For most of the past twelve years, the trend in yields on U.S. government bonds have roughly correlated with equity prices as higher yields reflected improved economic growth expectations, and lower yields reflected concerns of slowing growth. In the past few weeks this relationship has changed. Higher yields are beginning to reflect investor concerns of inflation. This is why the yield on the 30-year U.S. Treasury began to rise on August 25, 2010, forty-four days before the yield on the 10-year bond bottomed. We believe this is a temporary phenomenon that will eventually revert back to the norm of the past decade. Fears of sharply rising interest rates are misplaced. These unfounded fears suggest that the bull market in bonds end in a sharp reversal more often associated with bear market bottoms
Most investors are aware that equities form bull market tops in a different manner than they typically bottom. A bear market bottom is often an emotional event represented by a sharp reversal and eventual retest. The topping process, on the other hand, usually takes more time. It is typically defined by a period of distribution that is proportional in time to the length of bull market that is ending. This why it is often said that market bottoms are an event, and market tops a process. This behavior at tops and bottoms is a “human behavior” that is not specific to equities. Historically, tops and bottoms in the bond market follow the same pattern.
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US Treasury Long Bond Yield Monthly -- Inverted Scale
Above is a chart of the U.S. Government Long Bond that goes back to 1919. The scale is inverted so that the chart pattern reflects the trend of bond prices rather than yields. It’s apparent that bond prices have been rising since October, 1982. That particular month is ingrained in my psyche because it is the month I purchased, and financed, my first new car. Needless to say, it was a long term peak in interest rates and a bear market bottom in the bond market. The bottoming of bond prices was a sharp and emotional event, retested three years later. Contrast this to the topping process of bond prices in the 1940’s.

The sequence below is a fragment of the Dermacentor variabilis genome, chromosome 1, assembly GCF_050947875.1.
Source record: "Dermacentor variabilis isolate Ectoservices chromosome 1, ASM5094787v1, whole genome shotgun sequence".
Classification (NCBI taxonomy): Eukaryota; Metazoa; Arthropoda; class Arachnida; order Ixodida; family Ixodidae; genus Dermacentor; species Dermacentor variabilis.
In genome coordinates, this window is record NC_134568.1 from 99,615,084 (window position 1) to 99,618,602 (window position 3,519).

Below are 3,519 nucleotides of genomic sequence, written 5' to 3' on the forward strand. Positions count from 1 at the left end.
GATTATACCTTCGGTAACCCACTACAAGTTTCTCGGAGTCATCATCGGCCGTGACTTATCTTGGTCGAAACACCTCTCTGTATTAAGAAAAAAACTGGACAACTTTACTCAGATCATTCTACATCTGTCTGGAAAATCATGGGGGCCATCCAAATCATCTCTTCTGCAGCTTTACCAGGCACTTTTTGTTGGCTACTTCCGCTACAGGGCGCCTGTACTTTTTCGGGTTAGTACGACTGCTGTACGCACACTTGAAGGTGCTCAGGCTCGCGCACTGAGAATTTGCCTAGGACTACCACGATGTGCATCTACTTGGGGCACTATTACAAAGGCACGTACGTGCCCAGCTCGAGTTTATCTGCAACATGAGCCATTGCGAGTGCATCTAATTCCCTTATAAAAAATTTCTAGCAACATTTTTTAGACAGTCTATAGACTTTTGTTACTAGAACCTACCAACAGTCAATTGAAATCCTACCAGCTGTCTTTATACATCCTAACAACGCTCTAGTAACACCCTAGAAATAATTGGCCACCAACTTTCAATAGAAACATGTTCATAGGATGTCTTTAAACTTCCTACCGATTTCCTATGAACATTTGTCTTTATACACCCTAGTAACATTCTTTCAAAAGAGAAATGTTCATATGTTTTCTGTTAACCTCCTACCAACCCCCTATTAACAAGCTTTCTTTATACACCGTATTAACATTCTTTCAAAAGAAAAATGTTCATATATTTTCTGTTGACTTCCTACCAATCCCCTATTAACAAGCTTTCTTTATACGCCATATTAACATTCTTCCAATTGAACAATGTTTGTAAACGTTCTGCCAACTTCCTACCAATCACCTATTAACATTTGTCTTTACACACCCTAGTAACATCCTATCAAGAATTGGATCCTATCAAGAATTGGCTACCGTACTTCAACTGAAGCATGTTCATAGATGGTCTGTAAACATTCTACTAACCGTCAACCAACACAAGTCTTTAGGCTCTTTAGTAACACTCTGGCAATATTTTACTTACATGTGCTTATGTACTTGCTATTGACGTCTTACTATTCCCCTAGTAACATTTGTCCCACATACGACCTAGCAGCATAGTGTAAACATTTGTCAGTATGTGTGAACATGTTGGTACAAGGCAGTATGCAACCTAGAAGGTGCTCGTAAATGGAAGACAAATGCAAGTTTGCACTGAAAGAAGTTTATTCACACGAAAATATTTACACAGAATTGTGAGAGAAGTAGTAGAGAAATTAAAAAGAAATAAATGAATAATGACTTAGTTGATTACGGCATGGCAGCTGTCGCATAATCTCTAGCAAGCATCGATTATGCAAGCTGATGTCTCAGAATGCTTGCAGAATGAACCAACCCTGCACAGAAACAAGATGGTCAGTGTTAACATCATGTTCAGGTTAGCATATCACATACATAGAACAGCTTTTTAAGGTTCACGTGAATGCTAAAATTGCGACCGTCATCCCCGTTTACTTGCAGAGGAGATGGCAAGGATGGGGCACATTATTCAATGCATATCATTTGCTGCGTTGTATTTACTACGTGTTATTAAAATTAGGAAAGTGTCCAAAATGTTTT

The January, 1941 top price in the bond market was the peak of a bull market in bond prices that started in January of 1921. The twenty-year bull market saw interest rates decline from a high of 5.90% to 1.95%. From the above chart, it can be seen that although the peak in bond prices occurred in 1941, it required a full decade of distribution before the bear market trend took hold. Granted, that particular distribution top required a long period of time relative to the bull market and historically norms, but the point is that long-term bull markets do not typically reverse as sharply as they bear markets bottom.
It is because of this, that we expect long-term U.S. Treasury to undergo a multi-year period of distribution prior to any bear market trend taking hold. It may be that the December, ’08 low in interest rates is the low in yields that will hold for decades. Or, a new low, sub 2.00% similar to the 1940’s could be in our future. We don’t know. But it is unlikely that U.S. Treasury yields will simply reverse a multi-decade trend without a prolonged period of distribution. For now, investors are still buying bonds as they search for alternatives to the risks of the equity market. The bond market still appears to be under accumulation, not distribution.
Disclosure: No positions